The latest on Iran’s regional aggressions
Nov 5, 2021 | AIJAC staff
Update from AIJAC
This Update features some reporting on aggressive regional behaviour by Iran in recent weeks, and some comment upon it.
We lead with a document from the US-based JINSA thinktank summarising all the news regarding Iran’s problematic actions in October. The most notable was the drone and missile attack on the US military’s Al-Tanf outpost in Syria that the US Government says was orchestrated, but there are several other problematic incidents – including significant cyber-attacks. The JINSA summary also discusses Iranian nuclear developments in the lead up to plans for nuclear talks to resume on Nov. 29. To read it all, CLICK HERE.
Next up is an analysis of a bizarre incident in the Gulf of Oman on Oct. 24-25 in which Iran claimed to have seized back an oil tanker detained by the US Navy. Seth Frantzman of the Jerusalem Post assembles evidence that there was no US detention of the ship and the whole incident appears to have been staged to portray a heroic “victory” by Iran’s Islamic Revolutionary Guard Corps. He also has some important discussion of why Iran might have staged such an incident. For Frantzman’s fascinating look at this bizarre incident, CLICK HERE.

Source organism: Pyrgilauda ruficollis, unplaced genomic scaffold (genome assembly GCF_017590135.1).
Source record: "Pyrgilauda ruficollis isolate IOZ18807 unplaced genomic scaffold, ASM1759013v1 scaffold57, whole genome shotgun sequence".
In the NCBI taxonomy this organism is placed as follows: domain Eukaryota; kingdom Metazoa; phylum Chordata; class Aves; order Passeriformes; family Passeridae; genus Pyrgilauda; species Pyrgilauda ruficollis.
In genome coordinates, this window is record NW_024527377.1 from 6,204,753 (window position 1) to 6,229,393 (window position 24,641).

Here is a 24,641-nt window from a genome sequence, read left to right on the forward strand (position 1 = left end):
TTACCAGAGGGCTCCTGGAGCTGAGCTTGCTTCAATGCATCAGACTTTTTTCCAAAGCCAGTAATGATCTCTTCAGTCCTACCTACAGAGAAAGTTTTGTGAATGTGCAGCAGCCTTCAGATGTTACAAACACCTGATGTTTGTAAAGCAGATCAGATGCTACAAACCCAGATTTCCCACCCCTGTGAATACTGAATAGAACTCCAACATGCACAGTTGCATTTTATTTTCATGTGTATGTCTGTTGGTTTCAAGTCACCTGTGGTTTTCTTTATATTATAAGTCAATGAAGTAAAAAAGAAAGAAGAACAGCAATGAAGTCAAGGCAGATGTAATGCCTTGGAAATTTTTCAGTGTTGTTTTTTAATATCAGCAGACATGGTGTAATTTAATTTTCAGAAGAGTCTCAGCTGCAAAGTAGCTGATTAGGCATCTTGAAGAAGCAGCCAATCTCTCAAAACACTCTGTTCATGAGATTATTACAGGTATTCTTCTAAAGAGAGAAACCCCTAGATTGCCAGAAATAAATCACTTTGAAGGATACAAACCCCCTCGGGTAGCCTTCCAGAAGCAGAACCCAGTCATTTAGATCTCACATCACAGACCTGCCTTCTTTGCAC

Finally, Israeli defence reporter Yaakov Lappin looks at the increasingly close ties between Hamas and the Iranian regime over recent months. Lappin speaks to Israeli strategic analyst Col. (res.) David Hacham, who describes the burgeoning Teheran-Hamas links as a key part of an overall Iranian strategy of seeking to surround Israel from all sides. Hacham reviews the history of Iran’s complex relationship with Hamas, and explains why Iran has rededicated itself to supporting Hamas of late, despite a difficult domestic economic situation. For all the details about Iran-Hamas links, CLICK HERE.
Readers may also be interested in…
- Good analysis of Israel’s decision to proscribe six Palestinian NGOs because of alleged ties to the PFLP terrorist group from Washington Insitute counter-terror expert Matthew Levitt.
- In addition, Jonathan Schanzer and David May look at links between these six NGOS and international NGOs, while Khaled Abu Toameh calls attention to extensive suppression of Palestinian NGOs by the Palestinian Authority.
- Israel’s Bennett-Lapid Government just succeeded in passing a budget – a major triumph given its slim majority and political diversity. Some highlights from the new budget are summarised here.
- The budget also included recognising three previously unauthorised Bedouin villages in Israel’s south, and provides unprecedented new funding for Israel’s Arab sector.
- Some examples from the many stories and comments now appearing at AIJAC’s daily “Fresh AIR” blog:
- Ahron Shapiro looks at the implications of Palestinian Authority efforts to wreck a reasonable resolution of the contentious land dispute in the Jerusalem neighbourhood of Sheikh Jarrah – one of the alleged pretexts for the Israel-Hamas war in May.
- Jeremy Jones, writing in the Canberra Times, on why the Australian Government’s adoption of the International Holocaust Remembrance Alliance (IHRA) Working Definition of Antisemitism is a major step forward for the battle against racism in this country.